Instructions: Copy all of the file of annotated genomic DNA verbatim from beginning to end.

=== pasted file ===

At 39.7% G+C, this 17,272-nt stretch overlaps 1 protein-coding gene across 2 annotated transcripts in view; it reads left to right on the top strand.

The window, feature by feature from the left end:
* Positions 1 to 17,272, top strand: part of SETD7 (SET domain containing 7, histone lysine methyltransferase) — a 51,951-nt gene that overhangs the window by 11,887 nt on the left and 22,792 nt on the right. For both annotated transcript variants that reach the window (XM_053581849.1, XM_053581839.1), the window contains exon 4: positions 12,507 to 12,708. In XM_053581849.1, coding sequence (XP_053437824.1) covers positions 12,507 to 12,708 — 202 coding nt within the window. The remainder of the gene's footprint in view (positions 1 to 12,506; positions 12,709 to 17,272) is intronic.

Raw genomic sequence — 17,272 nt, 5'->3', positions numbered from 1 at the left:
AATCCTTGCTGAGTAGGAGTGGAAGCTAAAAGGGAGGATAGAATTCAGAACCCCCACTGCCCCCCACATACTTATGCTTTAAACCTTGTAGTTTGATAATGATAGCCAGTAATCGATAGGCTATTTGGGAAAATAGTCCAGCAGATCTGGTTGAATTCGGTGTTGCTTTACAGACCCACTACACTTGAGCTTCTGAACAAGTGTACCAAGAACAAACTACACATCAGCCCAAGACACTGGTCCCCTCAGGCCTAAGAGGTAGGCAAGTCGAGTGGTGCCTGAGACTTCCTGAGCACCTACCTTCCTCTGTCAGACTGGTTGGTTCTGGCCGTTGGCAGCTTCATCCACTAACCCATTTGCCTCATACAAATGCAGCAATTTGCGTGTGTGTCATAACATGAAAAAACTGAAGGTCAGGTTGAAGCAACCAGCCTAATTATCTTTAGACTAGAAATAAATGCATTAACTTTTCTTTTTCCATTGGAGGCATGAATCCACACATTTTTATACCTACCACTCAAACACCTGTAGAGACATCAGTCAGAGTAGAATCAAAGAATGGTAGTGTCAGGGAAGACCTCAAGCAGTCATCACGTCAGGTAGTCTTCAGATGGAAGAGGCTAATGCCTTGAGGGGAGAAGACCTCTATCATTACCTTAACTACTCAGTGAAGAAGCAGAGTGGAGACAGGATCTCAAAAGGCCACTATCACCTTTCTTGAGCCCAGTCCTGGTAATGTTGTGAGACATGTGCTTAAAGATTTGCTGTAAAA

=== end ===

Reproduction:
At 39.7% G+C, this 17,272-nt stretch overlaps 1 protein-coding gene across 2 annotated transcripts in view; it reads left to right on the top strand.

The window, feature by feature from the left end:
* Positions 1 to 17,272, top strand: part of SETD7 (SET domain containing 7, histone lysine methyltransferase) — a 51,951-nt gene that overhangs the window by 11,887 nt on the left and 22,792 nt on the right. For both annotated transcript variants that reach the window (XM_053581849.1, XM_053581839.1), the window contains exon 4: positions 12,507 to 12,708. In XM_053581849.1, coding sequence (XP_053437824.1) covers positions 12,507 to 12,708 — 202 coding nt within the window. The remainder of the gene's footprint in view (positions 1 to 12,506; positions 12,709 to 17,272) is intronic.

Raw genomic sequence — 17,272 nt, 5'->3', positions numbered from 1 at the left:
AATCCTTGCTGAGTAGGAGTGGAAGCTAAAAGGGAGGATAGAATTCAGAACCCCCACTGCCCCCCACATACTTATGCTTTAAACCTTGTAGTTTGATAATGATAGCCAGTAATCGATAGGCTATTTGGGAAAATAGTCCAGCAGATCTGGTTGAATTCGGTGTTGCTTTACAGACCCACTACACTTGAGCTTCTGAACAAGTGTACCAAGAACAAACTACACATCAGCCCAAGACACTGGTCCCCTCAGGCCTAAGAGGTAGGCAAGTCGAGTGGTGCCTGAGACTTCCTGAGCACCTACCTTCCTCTGTCAGACTGGTTGGTTCTGGCCGTTGGCAGCTTCATCCACTAACCCATTTGCCTCATACAAATGCAGCAATTTGCGTGTGTGTCATAACATGAAAAAACTGAAGGTCAGGTTGAAGCAACCAGCCTAATTATCTTTAGACTAGAAATAAATGCATTAACTTTTCTTTTTCCATTGGAGGCATGAATCCACACATTTTTATACCTACCACTCAAACACCTGTAGAGACATCAGTCAGAGTAGAATCAAAGAATGGTAGTGTCAGGGAAGACCTCAAGCAGTCATCACGTCAGGTAGTCTTCAGATGGAAGAGGCTAATGCCTTGAGGGGAGAAGACCTCTATCATTACCTTAACTACTCAGTGAAGAAGCAGAGTGGAGACAGGATCTCAAAAGGCCACTATCACCTTTCTTGAGCCCAGTCCTGGTAATGTTGTGAGACATGTGCTTAAAGATTTGCTGTAAAA